Raymond Leech

Raymond Leach 1

There seems to be something shared among some UK figurative painters. An affinity for times gone by. The ambience of the taverns and dance halls populated by small time grifters and crooks. Peering into dark bedrooms inhabited by estranged lovers.  Scottish painter Jack Vettriano embraced this somewhat ‘noir-ish’ retro world years ago when he abandoned bright sunlit seashore and resort ballroom scenes.

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UK painter Raymond Leech often dwells in similar milieus, though doing so with an entirely different level of draftsmanship and more visibly soft and ‘painterly’ brushwork.Leech’s bio’s say his affection is for the Cornish Newlyn School of art, like paintings by Stanhope Forbes. And that may be the case with Leech’s charming harborside seascapes. But the darker, brooding paintings shown here probe something quite different, but before drawing too many comparisons between Scottish painter Vettriano and Norfolk bred Leech, keep in mind that it’s unwise to fixate on details like the men’s white shirts and suspenders or even the vaguely 1930’s – 1950’s environments. Shared visual cues in both painters’ work are apparent, but dwelling on them is akin to comparing two artists including red barns in their landscapes or sailing ships in their maritime paintings.

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Leech was born 70 years ago in Great Yarmouth, the eastern most point of England jutting out into the beginnings of the North Sea. As a teen he studied both fine art and graphic design at Great Yarmouth College of Art, and like so many artists, started his career as a designer. But growing skill and increasing success with his paintings eventually directed him to pursue a fine arts career. Not restricted to easel work, Leech works interchangeably in oils, watercolor and pastels.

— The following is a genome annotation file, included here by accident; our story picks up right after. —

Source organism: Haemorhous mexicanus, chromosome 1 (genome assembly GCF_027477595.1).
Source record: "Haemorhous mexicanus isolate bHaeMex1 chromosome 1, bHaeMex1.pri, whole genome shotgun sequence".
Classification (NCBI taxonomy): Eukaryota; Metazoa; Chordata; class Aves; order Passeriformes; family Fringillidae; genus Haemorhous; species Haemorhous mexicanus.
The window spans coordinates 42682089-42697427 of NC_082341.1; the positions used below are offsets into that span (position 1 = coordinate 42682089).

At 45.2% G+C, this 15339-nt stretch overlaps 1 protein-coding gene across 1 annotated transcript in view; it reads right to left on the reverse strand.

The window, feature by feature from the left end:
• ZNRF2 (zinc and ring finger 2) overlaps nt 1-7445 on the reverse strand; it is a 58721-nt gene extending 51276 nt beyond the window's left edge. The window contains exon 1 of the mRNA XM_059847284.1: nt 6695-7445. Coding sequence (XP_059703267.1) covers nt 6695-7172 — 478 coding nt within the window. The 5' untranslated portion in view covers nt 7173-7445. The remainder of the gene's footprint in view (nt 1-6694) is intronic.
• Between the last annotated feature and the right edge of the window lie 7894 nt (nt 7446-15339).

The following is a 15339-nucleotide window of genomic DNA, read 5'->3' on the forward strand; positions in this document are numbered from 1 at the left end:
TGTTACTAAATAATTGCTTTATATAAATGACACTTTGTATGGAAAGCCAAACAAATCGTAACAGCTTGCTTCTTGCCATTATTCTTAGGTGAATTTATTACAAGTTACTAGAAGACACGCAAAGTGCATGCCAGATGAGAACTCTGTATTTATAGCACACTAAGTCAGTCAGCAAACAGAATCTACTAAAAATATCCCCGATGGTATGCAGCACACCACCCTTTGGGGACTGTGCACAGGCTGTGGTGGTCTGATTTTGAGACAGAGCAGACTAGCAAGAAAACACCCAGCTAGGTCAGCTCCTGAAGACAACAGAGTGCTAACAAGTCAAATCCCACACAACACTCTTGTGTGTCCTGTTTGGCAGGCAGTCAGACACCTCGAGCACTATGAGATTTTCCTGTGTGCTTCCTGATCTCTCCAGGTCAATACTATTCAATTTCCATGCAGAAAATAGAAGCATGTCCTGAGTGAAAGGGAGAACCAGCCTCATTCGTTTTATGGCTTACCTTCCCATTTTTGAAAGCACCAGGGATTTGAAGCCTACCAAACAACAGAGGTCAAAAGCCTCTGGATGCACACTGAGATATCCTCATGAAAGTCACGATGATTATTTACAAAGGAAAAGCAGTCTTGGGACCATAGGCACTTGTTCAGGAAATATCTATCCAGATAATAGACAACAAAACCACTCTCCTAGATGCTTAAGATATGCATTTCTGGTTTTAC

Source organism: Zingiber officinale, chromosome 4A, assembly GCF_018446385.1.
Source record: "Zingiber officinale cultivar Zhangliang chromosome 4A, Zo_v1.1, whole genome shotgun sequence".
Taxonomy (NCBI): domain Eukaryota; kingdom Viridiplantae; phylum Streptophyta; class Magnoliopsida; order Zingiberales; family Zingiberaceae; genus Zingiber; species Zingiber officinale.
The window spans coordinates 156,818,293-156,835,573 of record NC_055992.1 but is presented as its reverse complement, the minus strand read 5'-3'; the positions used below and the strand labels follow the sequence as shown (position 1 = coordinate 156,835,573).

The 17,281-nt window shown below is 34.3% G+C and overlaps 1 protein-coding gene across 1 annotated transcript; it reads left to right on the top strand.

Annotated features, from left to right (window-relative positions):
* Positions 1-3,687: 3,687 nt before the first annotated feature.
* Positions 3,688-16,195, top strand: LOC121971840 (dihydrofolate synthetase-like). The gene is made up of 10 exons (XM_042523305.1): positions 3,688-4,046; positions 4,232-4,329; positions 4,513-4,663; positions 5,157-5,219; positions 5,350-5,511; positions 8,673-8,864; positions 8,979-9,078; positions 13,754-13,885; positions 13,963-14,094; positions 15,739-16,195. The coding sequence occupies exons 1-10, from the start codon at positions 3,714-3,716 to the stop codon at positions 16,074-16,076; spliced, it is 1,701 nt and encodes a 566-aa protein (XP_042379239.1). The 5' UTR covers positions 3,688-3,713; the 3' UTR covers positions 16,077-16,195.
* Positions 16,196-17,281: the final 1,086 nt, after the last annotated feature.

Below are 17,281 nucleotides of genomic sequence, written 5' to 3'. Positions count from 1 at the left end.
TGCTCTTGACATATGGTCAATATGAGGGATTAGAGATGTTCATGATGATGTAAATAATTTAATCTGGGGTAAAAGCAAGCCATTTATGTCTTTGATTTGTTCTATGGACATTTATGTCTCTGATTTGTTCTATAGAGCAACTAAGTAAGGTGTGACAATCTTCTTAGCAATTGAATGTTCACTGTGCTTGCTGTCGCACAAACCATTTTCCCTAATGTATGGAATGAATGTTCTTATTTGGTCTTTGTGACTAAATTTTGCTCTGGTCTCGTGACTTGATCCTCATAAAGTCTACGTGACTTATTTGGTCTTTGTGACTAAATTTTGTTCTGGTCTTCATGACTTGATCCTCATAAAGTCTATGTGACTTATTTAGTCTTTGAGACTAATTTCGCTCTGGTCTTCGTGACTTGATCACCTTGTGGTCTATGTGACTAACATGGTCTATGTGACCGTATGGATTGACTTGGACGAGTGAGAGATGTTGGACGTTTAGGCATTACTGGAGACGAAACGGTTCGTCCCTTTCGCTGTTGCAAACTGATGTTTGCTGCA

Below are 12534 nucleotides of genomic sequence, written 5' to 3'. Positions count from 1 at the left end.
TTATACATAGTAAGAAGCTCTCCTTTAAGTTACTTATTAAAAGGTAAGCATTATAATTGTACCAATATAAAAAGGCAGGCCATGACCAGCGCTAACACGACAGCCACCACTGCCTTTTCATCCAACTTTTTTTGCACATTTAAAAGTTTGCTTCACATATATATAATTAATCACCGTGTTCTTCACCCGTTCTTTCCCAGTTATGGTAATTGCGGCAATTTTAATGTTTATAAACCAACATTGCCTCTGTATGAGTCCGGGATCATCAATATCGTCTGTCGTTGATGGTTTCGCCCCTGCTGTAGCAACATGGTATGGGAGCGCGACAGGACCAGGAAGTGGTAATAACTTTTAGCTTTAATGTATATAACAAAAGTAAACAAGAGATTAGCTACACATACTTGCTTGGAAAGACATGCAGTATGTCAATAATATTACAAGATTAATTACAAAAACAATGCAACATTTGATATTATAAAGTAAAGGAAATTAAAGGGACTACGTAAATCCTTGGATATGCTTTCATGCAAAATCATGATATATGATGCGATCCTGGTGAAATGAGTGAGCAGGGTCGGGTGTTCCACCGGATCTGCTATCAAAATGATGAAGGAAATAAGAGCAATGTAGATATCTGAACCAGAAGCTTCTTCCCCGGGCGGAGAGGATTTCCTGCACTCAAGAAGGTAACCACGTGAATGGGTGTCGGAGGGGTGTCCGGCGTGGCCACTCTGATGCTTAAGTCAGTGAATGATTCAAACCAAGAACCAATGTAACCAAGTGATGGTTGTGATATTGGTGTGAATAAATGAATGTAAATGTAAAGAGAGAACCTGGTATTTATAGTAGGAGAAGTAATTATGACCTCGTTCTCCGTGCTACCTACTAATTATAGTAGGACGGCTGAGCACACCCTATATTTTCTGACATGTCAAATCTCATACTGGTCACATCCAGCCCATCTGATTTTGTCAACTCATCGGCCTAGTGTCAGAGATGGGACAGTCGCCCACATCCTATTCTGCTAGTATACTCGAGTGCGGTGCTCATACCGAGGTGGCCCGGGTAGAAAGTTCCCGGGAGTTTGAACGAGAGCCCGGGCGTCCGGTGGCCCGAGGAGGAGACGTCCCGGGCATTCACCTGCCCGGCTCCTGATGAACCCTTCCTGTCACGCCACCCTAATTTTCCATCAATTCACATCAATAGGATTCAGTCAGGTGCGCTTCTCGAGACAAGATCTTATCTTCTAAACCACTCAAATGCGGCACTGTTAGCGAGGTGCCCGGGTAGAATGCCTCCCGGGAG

Raymond Leach 4 Heartbreak Hotel

So, what do UK painters like Jack Vettriano and Raymond Leech really share? Both depict figures sharing the same spaces though they’re often remote and disconnected. Desire is evident, but unfulfilled, love an illusion in scenes that suggest it’s really just for sale. There’s a faux nostalgia (though not sentiment) for undefined mid-twentieth century cinema-style settings and a generous bit of peekaboo voyeurism. But what they may share the most is the fine arts world’s reaction: Disdain or outright dismissal from critics, for them and for most narrative artists, save for the cynical few tricky enough to cloak their figurative work in some sense of irony.

See the next post for additional pieces by UK artist Raymond Leech.

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Romance Gone Bad.

John Meyer 2

South African artist John Meyer became a professional painter when he turned thirty in the early 1970’s, then went on to become a much sought after portraitist and successful landscape artist. But it’s his narrative work – “enigmatic figures caught in emotional ambiguities” as his bio calls them – that caught my attention, each a poignant (albeit grimly moody) glimpse of noir-ish love affairs, or at least their aftermath. A few are shown here, and if the works remind some viewers a little bit of Jack Vettriano or a little bit of Fabien Perez, then they’re only looking at some details of settings or attitude, because each painting really is Meyer’s own unique style point of view and, like he himself says, filled with ambiguities. Any ‘period’ feel is just that…a look, only. Note some props like contemporary phones (or in painting snot shown here, laptops) and it’s clear that the images are set in a dark elsewhere that’s all now, even when it feels somehow older. I love these.

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